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Four years to learn the lessons of war

15 August 2014

Remembering needs to be more about understanding, says Paul Vallely

"I AM not sure that we need all this First World War stuff dragged out over four years," someone said to me the other day. After all, he concluded, it is hardly something to celebrate. Commemoration, of course, is a very different thing from celebration. Still, he would have a point if what happens between now and 2018 proves to be only an undifferentiated series of lamentations about the futility of the war to end all wars.

It is easy to fall into a clichéd view of the Great War as a sterile stalemate of fatal, fruitless to-and-fro across the deadly mud between the trenches of the Western Front. Even those who acknowledge the war to have been a massive historic turning-point in British social, economic, and political realities often probe no further into the reality of the war than a dulce et decorum hindsight.

The ceremony last week in Westminster Abbey to mark the centenary of the outbreak of the war avoided that pitfall (News, 8 August). The historian Sir Hew Strachan began by quoting from Sir Edward Grey's reported remark as Foreign Secretary in 1914: "The lamps are going out all over Europe; we shall not see them lit again in our lifetime." It set a sombre tone for the symbolic extinguishing of candles as the service progressed.

But Sir Hew also reminded us that those who went to war in 1914 did not know what they faced. The first reading was from the letter of one soldier to his wife. It recorded the excitement of the men as they went to war. "It's a funny game!" wrote Captain Alfred "Mickey" Chater of the Gordon Highlanders. "We are all fairly shouting with joy at going and I daresay we shall soon be cursing the day and then when we get back we shall say we had the time of our lives!"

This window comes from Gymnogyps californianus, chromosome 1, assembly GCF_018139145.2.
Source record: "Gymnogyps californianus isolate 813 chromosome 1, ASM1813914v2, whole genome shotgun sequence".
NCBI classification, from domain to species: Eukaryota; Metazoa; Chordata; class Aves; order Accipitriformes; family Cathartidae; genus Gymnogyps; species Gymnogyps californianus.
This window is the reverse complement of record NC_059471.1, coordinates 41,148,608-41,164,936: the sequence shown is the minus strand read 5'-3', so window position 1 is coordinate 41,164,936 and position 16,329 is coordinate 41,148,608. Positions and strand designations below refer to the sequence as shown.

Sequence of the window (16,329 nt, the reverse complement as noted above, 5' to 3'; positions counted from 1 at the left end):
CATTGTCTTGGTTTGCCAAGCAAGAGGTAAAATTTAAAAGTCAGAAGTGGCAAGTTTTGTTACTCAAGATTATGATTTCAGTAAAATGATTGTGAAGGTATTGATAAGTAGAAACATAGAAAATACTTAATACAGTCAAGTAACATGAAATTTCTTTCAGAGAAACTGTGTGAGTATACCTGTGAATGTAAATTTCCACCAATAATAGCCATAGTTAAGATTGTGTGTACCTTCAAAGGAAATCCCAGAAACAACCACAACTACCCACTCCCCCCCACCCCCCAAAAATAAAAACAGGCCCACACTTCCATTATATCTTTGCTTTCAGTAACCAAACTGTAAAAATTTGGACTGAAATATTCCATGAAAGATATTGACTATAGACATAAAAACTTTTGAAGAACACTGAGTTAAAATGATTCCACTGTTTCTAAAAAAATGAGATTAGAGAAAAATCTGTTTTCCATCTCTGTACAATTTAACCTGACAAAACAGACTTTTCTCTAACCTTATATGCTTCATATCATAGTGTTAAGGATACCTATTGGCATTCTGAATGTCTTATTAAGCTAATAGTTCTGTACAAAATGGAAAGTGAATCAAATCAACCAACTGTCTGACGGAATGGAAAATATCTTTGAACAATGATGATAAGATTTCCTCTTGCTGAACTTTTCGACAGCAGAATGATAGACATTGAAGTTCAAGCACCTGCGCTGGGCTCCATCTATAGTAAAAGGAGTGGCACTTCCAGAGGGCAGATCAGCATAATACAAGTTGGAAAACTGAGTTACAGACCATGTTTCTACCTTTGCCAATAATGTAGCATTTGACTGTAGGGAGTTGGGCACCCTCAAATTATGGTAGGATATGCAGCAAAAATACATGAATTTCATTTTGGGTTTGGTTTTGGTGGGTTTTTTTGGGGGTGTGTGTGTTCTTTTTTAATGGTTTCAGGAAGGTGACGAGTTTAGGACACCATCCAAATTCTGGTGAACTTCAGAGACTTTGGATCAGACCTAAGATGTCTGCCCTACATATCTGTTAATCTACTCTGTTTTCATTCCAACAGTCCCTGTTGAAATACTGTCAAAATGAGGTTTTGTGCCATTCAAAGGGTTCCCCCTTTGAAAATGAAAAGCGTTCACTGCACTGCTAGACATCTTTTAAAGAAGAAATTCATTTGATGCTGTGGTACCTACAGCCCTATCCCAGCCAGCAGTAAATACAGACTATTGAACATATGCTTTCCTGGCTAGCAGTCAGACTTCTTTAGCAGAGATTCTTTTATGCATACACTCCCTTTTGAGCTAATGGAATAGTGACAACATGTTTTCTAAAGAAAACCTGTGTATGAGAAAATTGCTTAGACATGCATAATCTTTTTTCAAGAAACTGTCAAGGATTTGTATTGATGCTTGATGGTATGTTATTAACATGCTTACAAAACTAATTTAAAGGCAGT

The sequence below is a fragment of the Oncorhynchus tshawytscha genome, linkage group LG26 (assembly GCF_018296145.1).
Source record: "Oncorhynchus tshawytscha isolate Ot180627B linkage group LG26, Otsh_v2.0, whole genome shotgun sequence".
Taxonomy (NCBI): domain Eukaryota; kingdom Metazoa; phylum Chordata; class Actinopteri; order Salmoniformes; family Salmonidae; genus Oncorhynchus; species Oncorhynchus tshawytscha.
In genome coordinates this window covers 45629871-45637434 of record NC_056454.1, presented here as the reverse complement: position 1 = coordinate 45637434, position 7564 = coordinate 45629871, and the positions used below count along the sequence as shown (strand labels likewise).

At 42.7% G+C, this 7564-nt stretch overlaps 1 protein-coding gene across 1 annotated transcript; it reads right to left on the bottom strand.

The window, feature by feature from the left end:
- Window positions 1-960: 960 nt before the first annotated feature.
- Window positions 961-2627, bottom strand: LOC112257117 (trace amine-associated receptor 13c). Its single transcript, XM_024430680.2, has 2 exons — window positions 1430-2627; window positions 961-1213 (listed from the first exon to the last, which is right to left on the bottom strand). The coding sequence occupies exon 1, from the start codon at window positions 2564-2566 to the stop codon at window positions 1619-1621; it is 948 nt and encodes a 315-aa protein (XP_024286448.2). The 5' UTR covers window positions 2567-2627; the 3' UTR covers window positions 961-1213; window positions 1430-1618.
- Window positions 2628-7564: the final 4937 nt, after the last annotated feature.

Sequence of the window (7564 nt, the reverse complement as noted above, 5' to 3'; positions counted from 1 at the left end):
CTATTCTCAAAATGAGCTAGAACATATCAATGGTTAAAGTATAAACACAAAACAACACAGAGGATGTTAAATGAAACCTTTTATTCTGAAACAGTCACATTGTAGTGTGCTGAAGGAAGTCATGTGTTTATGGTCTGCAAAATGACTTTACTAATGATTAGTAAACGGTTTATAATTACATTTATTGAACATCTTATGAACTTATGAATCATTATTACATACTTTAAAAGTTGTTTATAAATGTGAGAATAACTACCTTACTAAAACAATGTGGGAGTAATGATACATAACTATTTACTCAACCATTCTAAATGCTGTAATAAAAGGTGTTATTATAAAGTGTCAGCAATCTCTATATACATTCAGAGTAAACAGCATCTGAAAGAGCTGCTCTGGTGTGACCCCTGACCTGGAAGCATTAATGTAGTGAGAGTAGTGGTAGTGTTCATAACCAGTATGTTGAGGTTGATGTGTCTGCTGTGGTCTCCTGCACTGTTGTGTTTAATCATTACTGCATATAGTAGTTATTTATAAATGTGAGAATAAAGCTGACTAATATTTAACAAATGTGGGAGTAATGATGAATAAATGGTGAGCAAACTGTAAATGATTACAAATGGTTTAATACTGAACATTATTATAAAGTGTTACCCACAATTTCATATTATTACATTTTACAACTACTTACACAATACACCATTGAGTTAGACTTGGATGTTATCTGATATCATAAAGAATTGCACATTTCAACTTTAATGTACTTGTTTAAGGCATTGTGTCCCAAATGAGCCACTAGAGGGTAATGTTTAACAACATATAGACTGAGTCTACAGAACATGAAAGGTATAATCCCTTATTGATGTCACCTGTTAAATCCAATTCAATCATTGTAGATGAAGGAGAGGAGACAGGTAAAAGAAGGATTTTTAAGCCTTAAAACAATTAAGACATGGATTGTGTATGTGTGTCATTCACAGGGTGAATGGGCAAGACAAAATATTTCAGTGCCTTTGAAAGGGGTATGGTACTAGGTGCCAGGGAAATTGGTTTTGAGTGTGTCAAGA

War was for those men a grim quest of discovery. That was brought home to me the other day on a visit to the Imperial War Museum's airbase at Duxford, where a demonstration First World War trench has been created. As you enter the trench, it is 1914; when you leave, it is 1918. On the way, you are guided on a brief journey through the changes that took place in uniforms, helmets, gas masks, and weaponry for both sides over the gruelling years. Gas masks went from urine-soaked rags to charcoal filters. Trenchcoats were invented, shortened, replaced with sheepskins, and then jerkins, whose design continued through to the next war; so did the Lee Enfield rifle, in its various upgrades. All of this is a metaphor for understanding more profound changes.

Those who cannot remember the past are condemned to repeat it, Edmund Burke is often quoted as having said (although more careful study suggests that the quotation is from George Santayana). Remembrance is about more than remembering. It should be, as Sir Hew said, less about judging than understanding. We now have four years to understand the war of 1914-18, and perhaps also to learn something about war in our own time. If we do not emerge in 2018 thinking differently, we shall have failed.

Paul Vallely is Visiting Professor in Public Ethics and Media at the University of Chester.

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